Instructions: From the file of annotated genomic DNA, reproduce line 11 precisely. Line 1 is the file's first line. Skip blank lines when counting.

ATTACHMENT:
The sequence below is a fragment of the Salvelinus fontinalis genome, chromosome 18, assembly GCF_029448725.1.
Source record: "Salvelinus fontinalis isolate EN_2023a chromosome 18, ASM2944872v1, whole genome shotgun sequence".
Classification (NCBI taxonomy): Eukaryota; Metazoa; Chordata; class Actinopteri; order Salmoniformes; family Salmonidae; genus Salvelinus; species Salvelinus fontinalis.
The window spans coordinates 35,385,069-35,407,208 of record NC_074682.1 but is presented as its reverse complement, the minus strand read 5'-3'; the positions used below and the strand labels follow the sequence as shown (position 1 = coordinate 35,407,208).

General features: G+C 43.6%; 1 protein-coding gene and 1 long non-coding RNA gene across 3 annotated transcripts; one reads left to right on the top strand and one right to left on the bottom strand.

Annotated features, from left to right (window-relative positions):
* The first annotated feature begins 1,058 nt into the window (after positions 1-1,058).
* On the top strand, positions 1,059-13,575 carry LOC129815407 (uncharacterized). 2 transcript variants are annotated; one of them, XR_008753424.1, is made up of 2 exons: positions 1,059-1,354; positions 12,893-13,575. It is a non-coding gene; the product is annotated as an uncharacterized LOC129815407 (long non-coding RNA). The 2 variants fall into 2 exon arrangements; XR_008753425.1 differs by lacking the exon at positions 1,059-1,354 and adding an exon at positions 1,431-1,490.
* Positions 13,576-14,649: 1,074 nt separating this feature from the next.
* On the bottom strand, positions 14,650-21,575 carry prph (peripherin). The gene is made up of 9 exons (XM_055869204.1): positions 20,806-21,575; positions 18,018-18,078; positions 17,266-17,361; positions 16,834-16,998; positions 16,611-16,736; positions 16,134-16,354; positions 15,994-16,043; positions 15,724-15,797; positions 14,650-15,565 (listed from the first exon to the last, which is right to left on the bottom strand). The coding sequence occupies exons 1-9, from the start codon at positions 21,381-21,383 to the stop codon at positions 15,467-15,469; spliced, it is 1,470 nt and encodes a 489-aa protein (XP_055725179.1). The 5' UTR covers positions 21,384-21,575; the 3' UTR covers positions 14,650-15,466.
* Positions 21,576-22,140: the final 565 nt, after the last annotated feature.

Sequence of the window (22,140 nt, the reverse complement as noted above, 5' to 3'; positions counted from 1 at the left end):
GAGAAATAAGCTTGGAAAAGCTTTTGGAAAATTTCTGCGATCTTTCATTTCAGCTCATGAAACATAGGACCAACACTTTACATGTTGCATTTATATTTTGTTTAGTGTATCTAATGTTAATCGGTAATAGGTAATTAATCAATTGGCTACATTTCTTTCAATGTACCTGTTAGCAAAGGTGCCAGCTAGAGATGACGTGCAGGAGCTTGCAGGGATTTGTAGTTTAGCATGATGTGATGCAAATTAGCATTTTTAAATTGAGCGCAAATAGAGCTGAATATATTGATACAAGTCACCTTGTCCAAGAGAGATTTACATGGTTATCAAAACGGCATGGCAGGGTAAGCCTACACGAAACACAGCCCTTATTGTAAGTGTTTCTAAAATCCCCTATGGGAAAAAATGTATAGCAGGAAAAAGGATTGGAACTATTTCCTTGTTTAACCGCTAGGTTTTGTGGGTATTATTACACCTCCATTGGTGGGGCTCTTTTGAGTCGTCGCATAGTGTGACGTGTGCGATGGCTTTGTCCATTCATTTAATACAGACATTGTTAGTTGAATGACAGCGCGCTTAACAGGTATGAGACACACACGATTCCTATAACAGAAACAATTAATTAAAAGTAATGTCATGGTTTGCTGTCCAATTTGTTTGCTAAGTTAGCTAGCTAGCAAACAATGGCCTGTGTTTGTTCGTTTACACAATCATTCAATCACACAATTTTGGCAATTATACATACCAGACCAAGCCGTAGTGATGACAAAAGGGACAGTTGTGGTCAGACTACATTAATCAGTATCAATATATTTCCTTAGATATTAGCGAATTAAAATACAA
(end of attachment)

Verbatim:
* Positions 21,576-22,140: the final 565 nt, after the last annotated feature.